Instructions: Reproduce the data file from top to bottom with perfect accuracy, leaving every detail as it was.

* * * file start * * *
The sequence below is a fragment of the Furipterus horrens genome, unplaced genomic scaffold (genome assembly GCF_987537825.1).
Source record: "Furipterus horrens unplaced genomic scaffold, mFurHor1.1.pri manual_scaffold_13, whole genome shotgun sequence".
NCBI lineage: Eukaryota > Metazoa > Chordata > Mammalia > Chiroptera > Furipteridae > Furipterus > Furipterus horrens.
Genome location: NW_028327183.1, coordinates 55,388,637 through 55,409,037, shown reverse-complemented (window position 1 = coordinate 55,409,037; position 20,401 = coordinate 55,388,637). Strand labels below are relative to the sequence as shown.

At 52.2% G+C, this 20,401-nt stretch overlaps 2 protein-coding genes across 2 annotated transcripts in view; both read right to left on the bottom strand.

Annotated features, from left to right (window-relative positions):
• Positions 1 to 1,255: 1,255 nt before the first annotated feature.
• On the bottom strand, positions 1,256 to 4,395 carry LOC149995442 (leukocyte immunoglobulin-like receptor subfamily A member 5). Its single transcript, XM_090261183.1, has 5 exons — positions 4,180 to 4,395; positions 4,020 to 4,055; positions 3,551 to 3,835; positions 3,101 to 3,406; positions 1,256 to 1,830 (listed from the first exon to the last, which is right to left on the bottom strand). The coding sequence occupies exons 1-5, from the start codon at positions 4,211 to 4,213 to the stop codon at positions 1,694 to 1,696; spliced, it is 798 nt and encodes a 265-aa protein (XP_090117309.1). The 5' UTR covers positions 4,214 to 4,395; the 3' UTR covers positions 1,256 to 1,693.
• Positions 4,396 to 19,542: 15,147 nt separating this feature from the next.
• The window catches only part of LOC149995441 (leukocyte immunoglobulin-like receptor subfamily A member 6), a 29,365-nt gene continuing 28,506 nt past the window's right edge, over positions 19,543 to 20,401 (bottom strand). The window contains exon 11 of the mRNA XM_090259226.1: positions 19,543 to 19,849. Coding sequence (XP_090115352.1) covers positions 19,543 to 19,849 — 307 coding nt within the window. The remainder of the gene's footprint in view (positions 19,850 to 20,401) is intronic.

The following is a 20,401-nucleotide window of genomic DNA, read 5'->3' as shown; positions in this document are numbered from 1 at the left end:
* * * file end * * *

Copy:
The sequence below is a fragment of the Furipterus horrens genome, unplaced genomic scaffold (genome assembly GCF_987537825.1).
Source record: "Furipterus horrens unplaced genomic scaffold, mFurHor1.1.pri manual_scaffold_13, whole genome shotgun sequence".
NCBI lineage: Eukaryota > Metazoa > Chordata > Mammalia > Chiroptera > Furipteridae > Furipterus > Furipterus horrens.
Genome location: NW_028327183.1, coordinates 55,388,637 through 55,409,037, shown reverse-complemented (window position 1 = coordinate 55,409,037; position 20,401 = coordinate 55,388,637). Strand labels below are relative to the sequence as shown.

At 52.2% G+C, this 20,401-nt stretch overlaps 2 protein-coding genes across 2 annotated transcripts in view; both read right to left on the bottom strand.

Annotated features, from left to right (window-relative positions):
• Positions 1 to 1,255: 1,255 nt before the first annotated feature.
• On the bottom strand, positions 1,256 to 4,395 carry LOC149995442 (leukocyte immunoglobulin-like receptor subfamily A member 5). Its single transcript, XM_090261183.1, has 5 exons — positions 4,180 to 4,395; positions 4,020 to 4,055; positions 3,551 to 3,835; positions 3,101 to 3,406; positions 1,256 to 1,830 (listed from the first exon to the last, which is right to left on the bottom strand). The coding sequence occupies exons 1-5, from the start codon at positions 4,211 to 4,213 to the stop codon at positions 1,694 to 1,696; spliced, it is 798 nt and encodes a 265-aa protein (XP_090117309.1). The 5' UTR covers positions 4,214 to 4,395; the 3' UTR covers positions 1,256 to 1,693.
• Positions 4,396 to 19,542: 15,147 nt separating this feature from the next.
• The window catches only part of LOC149995441 (leukocyte immunoglobulin-like receptor subfamily A member 6), a 29,365-nt gene continuing 28,506 nt past the window's right edge, over positions 19,543 to 20,401 (bottom strand). The window contains exon 11 of the mRNA XM_090259226.1: positions 19,543 to 19,849. Coding sequence (XP_090115352.1) covers positions 19,543 to 19,849 — 307 coding nt within the window. The remainder of the gene's footprint in view (positions 19,850 to 20,401) is intronic.

The following is a 20,401-nucleotide window of genomic DNA, read 5'->3' as shown; positions in this document are numbered from 1 at the left end: